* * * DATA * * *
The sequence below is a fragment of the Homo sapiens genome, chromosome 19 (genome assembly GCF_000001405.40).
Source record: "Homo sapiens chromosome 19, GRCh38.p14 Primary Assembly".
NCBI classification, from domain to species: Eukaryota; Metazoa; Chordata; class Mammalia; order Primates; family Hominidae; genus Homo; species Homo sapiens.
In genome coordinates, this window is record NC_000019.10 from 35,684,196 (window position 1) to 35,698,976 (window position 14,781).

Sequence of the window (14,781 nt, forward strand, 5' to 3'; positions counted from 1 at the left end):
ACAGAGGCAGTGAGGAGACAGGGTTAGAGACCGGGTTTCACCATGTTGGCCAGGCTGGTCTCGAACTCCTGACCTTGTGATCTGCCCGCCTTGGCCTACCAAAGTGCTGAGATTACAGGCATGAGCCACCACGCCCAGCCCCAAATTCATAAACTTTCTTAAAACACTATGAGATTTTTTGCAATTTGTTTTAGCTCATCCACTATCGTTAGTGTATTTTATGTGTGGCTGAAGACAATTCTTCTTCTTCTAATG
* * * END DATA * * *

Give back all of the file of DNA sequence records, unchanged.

The sequence below is a fragment of the Homo sapiens genome, chromosome 19 (genome assembly GCF_000001405.40).
Source record: "Homo sapiens chromosome 19, GRCh38.p14 Primary Assembly".
NCBI classification, from domain to species: Eukaryota; Metazoa; Chordata; class Mammalia; order Primates; family Hominidae; genus Homo; species Homo sapiens.
In genome coordinates, this window is record NC_000019.10 from 35,684,196 (window position 1) to 35,698,976 (window position 14,781).

Sequence of the window (14,781 nt, forward strand, 5' to 3'; positions counted from 1 at the left end):
ACAGAGGCAGTGAGGAGACAGGGTTAGAGACCGGGTTTCACCATGTTGGCCAGGCTGGTCTCGAACTCCTGACCTTGTGATCTGCCCGCCTTGGCCTACCAAAGTGCTGAGATTACAGGCATGAGCCACCACGCCCAGCCCCAAATTCATAAACTTTCTTAAAACACTATGAGATTTTTTGCAATTTGTTTTAGCTCATCCACTATCGTTAGTGTATTTTATGTGTGGCTGAAGACAATTCTTCTTCTTCTAATG